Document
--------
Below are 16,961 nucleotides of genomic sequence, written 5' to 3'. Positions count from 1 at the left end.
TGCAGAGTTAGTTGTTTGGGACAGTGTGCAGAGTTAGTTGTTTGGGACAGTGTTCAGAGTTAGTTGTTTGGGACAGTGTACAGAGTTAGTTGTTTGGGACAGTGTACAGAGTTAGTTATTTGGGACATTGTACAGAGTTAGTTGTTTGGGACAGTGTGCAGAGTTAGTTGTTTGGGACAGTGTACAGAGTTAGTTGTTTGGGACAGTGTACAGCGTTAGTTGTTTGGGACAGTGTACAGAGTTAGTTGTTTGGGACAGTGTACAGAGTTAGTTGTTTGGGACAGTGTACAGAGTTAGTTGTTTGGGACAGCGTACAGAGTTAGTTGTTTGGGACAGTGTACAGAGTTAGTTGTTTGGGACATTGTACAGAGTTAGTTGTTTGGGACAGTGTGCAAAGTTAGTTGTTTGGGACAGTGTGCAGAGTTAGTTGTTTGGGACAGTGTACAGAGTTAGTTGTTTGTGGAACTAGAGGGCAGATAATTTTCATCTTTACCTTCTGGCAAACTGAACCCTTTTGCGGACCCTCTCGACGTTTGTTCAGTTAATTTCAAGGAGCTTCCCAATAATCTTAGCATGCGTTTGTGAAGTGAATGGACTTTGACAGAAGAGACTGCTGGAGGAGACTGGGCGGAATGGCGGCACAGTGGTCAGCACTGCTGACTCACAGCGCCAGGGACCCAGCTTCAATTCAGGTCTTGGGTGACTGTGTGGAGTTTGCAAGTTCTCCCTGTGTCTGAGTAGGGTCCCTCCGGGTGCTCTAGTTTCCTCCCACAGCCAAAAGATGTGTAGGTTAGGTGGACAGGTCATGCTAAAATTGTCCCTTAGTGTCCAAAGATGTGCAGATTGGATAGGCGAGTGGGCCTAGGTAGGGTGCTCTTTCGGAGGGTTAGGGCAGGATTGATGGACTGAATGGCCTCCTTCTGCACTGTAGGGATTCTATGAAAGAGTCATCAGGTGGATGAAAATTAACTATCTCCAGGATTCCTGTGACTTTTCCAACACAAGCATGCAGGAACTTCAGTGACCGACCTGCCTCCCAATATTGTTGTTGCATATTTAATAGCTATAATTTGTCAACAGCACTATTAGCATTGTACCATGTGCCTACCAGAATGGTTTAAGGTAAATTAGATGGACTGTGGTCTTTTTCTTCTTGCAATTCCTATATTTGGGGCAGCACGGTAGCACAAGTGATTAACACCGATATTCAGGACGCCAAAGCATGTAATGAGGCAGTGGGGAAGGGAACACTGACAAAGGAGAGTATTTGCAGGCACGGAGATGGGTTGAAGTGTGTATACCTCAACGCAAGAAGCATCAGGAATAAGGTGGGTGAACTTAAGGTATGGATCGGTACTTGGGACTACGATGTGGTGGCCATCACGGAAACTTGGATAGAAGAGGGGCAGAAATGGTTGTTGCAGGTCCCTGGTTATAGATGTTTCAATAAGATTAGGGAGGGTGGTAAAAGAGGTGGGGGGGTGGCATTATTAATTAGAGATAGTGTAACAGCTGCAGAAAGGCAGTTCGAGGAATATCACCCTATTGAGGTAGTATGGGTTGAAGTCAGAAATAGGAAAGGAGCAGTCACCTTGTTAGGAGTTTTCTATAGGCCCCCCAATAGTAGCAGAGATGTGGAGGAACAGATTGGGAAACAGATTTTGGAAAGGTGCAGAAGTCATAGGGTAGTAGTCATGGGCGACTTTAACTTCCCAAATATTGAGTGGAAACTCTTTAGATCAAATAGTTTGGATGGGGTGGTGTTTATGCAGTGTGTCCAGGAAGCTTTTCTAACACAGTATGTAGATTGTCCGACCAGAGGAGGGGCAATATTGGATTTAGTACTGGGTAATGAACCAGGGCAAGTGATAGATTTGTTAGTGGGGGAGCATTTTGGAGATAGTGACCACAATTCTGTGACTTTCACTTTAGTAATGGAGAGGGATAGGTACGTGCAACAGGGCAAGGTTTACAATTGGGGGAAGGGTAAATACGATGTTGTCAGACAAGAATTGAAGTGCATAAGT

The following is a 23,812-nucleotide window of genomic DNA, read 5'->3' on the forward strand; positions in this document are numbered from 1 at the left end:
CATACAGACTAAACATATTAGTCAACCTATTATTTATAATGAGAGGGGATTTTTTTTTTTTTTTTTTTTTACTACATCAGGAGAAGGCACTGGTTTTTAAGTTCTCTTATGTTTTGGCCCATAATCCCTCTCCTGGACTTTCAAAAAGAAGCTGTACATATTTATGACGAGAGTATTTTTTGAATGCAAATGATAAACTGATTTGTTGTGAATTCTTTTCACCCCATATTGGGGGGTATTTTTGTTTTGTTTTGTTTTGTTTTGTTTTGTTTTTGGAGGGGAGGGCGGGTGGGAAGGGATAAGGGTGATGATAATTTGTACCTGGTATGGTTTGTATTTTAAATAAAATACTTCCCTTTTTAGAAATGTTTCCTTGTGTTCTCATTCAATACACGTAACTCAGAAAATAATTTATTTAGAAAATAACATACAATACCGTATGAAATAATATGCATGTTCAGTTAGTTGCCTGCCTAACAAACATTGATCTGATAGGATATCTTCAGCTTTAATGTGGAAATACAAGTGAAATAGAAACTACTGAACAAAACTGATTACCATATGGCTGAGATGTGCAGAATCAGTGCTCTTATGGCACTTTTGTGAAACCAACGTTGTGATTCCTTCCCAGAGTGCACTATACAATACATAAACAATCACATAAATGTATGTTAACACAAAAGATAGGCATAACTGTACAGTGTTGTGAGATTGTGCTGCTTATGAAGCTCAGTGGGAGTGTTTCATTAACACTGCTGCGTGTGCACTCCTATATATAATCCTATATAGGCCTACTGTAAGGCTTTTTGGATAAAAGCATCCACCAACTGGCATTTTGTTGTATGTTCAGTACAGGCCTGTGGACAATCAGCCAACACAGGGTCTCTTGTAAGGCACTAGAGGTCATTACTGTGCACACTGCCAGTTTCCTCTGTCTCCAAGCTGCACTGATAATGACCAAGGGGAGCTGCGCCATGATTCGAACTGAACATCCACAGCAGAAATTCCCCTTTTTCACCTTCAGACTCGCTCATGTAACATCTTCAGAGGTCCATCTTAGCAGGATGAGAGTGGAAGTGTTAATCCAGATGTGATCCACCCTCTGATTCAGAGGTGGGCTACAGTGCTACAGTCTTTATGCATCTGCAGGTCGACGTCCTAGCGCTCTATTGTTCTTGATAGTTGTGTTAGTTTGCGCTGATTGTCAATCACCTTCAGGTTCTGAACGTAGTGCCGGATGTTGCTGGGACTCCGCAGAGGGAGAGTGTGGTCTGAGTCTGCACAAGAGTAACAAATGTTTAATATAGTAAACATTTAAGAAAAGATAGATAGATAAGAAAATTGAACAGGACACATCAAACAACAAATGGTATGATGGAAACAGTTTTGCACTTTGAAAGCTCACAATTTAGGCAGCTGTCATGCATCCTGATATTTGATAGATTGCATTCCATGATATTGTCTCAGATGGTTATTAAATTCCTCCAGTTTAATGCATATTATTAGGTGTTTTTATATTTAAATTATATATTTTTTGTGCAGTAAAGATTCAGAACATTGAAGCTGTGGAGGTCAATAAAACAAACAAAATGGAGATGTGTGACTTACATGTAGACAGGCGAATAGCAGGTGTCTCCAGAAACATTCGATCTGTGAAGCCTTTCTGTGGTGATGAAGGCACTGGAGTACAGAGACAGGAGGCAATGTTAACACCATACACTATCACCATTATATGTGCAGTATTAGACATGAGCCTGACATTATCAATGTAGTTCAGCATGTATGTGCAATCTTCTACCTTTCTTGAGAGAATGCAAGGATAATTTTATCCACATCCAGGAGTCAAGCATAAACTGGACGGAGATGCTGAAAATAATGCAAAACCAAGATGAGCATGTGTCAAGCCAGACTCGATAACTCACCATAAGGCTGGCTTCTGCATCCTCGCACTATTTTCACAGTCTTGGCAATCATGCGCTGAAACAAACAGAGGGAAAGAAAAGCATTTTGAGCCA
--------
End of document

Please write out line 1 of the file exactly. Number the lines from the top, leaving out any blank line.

Below are 16,961 nucleotides of genomic sequence, written 5' to 3'. Positions count from 1 at the left end.